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The European Auto Industry Is Racing To Ditch Diesel

• Zero Hedge - Tyler Durden

At the same time, the industry has also had to deal with the implementation of new legislation designed to reduce car makers' overall fleet emission levels.

An article in the Financial Times explains the impact of the new legislation on Europe's automakers, an industry that supports some 14 million workers across the continent.

Quoting Max Warburton, an auto analyst at Bernstein, the article says each carmaker faces its own CO2 target based on the weight of its vehicles. A business selling smaller cars, such as PSA, therefore has a lower CO2 target than a company with a heavier average vehicle, such as Mercedes-Benz owner Daimler.

The targets for each company vary from around 91 g/km to just over 100 g/km. Some carmakers, like PSA, have already made good progress, switching less fuel-efficient, four-cylinder GM engines in their new Astra range to new three-cylinder PSA engines has improved efficiency by some 21 percent.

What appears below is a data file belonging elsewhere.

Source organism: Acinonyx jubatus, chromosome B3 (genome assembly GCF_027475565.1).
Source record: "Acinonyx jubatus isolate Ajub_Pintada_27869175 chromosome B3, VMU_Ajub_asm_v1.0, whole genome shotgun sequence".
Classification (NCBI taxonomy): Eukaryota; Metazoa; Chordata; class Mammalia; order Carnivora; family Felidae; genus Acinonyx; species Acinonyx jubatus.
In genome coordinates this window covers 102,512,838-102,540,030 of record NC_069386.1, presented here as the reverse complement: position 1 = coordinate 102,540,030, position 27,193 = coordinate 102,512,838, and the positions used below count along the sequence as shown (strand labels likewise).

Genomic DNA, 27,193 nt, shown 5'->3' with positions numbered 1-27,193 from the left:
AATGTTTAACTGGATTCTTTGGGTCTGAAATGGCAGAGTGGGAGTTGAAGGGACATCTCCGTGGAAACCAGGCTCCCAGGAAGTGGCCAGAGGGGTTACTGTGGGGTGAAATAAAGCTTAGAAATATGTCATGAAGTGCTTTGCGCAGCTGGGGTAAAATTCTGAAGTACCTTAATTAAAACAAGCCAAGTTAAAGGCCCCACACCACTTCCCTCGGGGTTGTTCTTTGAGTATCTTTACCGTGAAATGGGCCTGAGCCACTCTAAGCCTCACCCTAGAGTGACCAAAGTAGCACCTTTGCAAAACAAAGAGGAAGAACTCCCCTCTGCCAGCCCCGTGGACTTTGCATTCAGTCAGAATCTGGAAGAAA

However, carmakers like PSA do not have a lot of luxury saloons and SUVs in their lineup. Daimler, BMW and JLR do, and the situation is made worse by a rise in sales of such vehicles in recent years.

Europe — once the home of the small, fuel-efficient compact — has fallen in love with the SUV.  Some 40 percent of cars sold in the E.U. are now SUVs and automotive carbon emissions have, as a result, risen for the first time in a decade.

Potential fines for missing these new fleet emission limits are punishing, the FT states. Every gram over the target incurs a penalty of €95 — multiplied by the number of cars sold by the carmaker, the costs could be crippling. "It's just stunning how much is going to have to be achieved in the next 18 to 24 months," Warburton is quoted as saying.

If the industry sold exactly the same mix of vehicles in 2021 as it did last year, carmakers together would face penalties of €25 billion, the Financial Times reports.

This comes on the back of 17 months of slowing car sales in China, Germany's biggest auto export market, and the losses being sustained on the sale of every electric vehicle (EV) sold, such as they are. EV sales in Europe have stalled without heavy subsidies: the buying public is, well, not buying.


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